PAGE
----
During the height of the COVID-19 pandemic, when Americans were mostly sequestered in their homes and relying on delivery services for access to everything from dinner to health and beauty products, global delivery giants like UPS were an essential and near-constant presence in our lives.
But many of us only know UPS from what we can see – their fleet of brown trucks and friendly delivery people. We don’t see the 1,200 flights that the company’s almost 300 owned and operated aircraft take daily to ensure that your eCommerce and life-saving healthcare packages, arrive on the doorsteps when promised.
Getting a package from “Point A” to “Point B” by a select date and time is a promise that UPS makes to its customers. This makes finding ways to increase the efficiency of flights and finding the most effective flight paths fundamental to the company’s business. This also makes aircraft connectivity and innovative and new aviation technologies essential for the company’s continued growth and success.
To learn more about how UPS is ushering in a new era of connected aircraft and aviation, we sat down with Kevin Swiatek, the airlines Flight Operations Manager. During our discussion, we spoke about how UPS defines the connected cockpit, how connectivity could empower the flight crew to make better flight path decisions, and what the future of the connected aircraft looks like.
Connected Aviation Today (CAT): How does UPS define the connected cockpit?
Kevin Swiatek: The concept of the connected cockpit involves making everything that’s available to the flight crew in their ready room available in the cockpit, itself, throughout the flight.
But there is a larger, potentially more disruptive definition that includes much more than simply utilizing data. That definition involves turning that data into information and finding ways to utilize that information to assist our pilots, dispatchers, and mechanics. Essentially, using that information to improve aircraft reliability. That’s the larger definition – or the “big promise” – of the connected cockpit.
“We see the connected cockpit as an enabler – getting that data to crew members, maintenance personnel, or dispatchers in real-time.” – Kevin Swiatek
There’s so much data on airplanes. And, while we see a lot of that data, much of it is not being properly utilized.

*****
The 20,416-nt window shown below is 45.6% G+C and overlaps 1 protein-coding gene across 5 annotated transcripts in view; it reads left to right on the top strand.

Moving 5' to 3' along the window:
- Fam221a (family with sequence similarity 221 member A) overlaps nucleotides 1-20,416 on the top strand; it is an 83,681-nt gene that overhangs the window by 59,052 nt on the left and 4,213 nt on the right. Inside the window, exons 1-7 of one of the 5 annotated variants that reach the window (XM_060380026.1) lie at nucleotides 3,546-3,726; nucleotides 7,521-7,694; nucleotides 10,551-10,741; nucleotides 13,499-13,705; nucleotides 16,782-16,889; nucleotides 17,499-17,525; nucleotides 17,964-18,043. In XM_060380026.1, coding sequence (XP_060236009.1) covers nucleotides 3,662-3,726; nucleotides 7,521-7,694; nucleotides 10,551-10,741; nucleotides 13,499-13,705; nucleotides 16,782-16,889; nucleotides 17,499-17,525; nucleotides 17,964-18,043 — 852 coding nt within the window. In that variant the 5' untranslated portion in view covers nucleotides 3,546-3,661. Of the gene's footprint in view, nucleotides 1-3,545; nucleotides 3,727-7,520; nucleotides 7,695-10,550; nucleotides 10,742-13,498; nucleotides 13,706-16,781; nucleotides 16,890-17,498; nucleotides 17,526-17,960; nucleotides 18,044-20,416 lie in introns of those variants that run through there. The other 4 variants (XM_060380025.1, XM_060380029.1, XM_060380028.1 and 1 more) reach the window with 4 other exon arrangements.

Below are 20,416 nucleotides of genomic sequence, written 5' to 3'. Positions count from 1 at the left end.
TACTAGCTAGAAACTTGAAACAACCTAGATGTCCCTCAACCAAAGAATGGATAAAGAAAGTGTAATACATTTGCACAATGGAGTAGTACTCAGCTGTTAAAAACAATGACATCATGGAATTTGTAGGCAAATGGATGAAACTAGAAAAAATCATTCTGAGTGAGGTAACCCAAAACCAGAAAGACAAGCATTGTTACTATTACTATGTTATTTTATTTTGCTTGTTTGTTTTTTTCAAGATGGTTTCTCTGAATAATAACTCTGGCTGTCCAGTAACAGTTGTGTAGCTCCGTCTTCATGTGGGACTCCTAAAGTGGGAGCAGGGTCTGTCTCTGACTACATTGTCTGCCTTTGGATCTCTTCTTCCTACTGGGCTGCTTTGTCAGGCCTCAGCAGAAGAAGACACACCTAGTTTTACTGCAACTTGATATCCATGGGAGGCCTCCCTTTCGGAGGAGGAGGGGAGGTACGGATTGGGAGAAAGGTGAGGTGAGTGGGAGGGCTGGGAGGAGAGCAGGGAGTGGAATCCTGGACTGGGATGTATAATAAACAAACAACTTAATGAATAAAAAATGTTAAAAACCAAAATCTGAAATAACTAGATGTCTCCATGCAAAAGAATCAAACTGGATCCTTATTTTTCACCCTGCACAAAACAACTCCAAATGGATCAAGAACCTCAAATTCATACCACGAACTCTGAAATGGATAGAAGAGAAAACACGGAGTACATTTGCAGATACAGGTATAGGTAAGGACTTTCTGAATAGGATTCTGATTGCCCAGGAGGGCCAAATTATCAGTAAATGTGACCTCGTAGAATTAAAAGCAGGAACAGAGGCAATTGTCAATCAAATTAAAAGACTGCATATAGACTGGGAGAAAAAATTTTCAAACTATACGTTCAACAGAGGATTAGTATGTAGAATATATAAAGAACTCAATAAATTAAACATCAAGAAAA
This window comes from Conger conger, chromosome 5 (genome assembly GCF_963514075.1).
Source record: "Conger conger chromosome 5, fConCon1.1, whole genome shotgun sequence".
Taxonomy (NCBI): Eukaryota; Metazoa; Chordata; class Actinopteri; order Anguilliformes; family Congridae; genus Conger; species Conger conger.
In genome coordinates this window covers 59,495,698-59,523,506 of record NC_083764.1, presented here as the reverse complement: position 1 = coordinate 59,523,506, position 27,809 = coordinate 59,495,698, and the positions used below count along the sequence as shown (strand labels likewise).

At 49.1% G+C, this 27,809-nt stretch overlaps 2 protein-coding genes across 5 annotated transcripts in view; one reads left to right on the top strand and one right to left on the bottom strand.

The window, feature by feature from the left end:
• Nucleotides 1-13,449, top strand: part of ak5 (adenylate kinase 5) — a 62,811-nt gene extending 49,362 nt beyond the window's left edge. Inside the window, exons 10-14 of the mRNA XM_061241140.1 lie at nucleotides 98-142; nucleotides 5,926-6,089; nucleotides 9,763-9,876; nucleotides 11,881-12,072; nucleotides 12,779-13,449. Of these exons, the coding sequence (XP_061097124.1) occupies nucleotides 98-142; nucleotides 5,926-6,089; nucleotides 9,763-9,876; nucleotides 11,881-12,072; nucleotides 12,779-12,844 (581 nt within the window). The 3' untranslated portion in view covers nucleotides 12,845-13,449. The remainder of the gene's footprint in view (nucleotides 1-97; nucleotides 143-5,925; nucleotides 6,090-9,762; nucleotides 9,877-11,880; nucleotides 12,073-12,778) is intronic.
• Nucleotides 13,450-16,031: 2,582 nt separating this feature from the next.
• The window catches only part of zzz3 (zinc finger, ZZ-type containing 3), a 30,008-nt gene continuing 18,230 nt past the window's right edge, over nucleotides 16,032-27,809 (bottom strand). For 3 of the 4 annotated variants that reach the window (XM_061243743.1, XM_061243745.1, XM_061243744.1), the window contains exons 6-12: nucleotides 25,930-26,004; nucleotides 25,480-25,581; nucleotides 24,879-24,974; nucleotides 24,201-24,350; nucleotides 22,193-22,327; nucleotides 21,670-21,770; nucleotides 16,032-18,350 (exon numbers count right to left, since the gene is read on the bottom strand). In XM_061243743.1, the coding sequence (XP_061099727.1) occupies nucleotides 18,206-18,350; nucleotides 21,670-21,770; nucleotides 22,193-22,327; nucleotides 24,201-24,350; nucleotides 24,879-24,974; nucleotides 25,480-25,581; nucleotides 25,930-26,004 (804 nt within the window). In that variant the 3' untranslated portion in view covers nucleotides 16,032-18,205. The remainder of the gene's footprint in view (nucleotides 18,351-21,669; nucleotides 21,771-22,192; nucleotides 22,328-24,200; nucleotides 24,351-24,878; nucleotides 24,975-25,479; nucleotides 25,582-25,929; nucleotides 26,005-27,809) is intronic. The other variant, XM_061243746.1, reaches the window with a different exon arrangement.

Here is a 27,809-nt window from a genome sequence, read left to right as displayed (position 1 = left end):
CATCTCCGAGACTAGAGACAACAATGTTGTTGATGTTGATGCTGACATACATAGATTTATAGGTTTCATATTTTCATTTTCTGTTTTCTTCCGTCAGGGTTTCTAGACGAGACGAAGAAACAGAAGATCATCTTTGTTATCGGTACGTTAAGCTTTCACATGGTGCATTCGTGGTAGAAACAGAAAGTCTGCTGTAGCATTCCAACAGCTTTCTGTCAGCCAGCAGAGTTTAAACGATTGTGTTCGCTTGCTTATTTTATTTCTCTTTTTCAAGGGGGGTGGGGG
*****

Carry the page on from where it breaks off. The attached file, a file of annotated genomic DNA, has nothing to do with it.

At UPS, we’re constantly thinking about how we can tap into that data and provide real-time access to the data that’s on the airplane. And, once we can access that data in the cockpit and on the ground, we’re thinking about how we can leverage it for information to improve safety and reliability. We see the connected cockpit as an enabler – getting that data to crew members, maintenance personnel, or dispatchers in real-time so that it be used to make their jobs more efficient, and safer, and provide a better delivery experience for our customers.
CAT: What are the major benefits you see airlines and delivery companies receiving from a connected aviation ecosystem?
Kevin Swiatek: Ultimately, the benefit is more data and better data. It’s more actionable data and more timely data. If you take that data and translate it into information, that’s better information, more actionable information, and more timely information. That’s really the benefit.
“By providing pilots and dispatchers with a high-level view of the weather, we can enable them to make decisions that can increase efficiency and safety.” – Kevin Swiatek
For example, think about the iPad or smart device that the pilot has with them in the cockpit. What if we can share efficiency opportunities that can shave time off their route of flight or a more optimal flight level or fuel-saving possibilities? What if we can provide them with real-time weather and weather effect data and maps on that device? What if we could give them a satellite view of what’s going on from a weather perspective between where they are and their destination?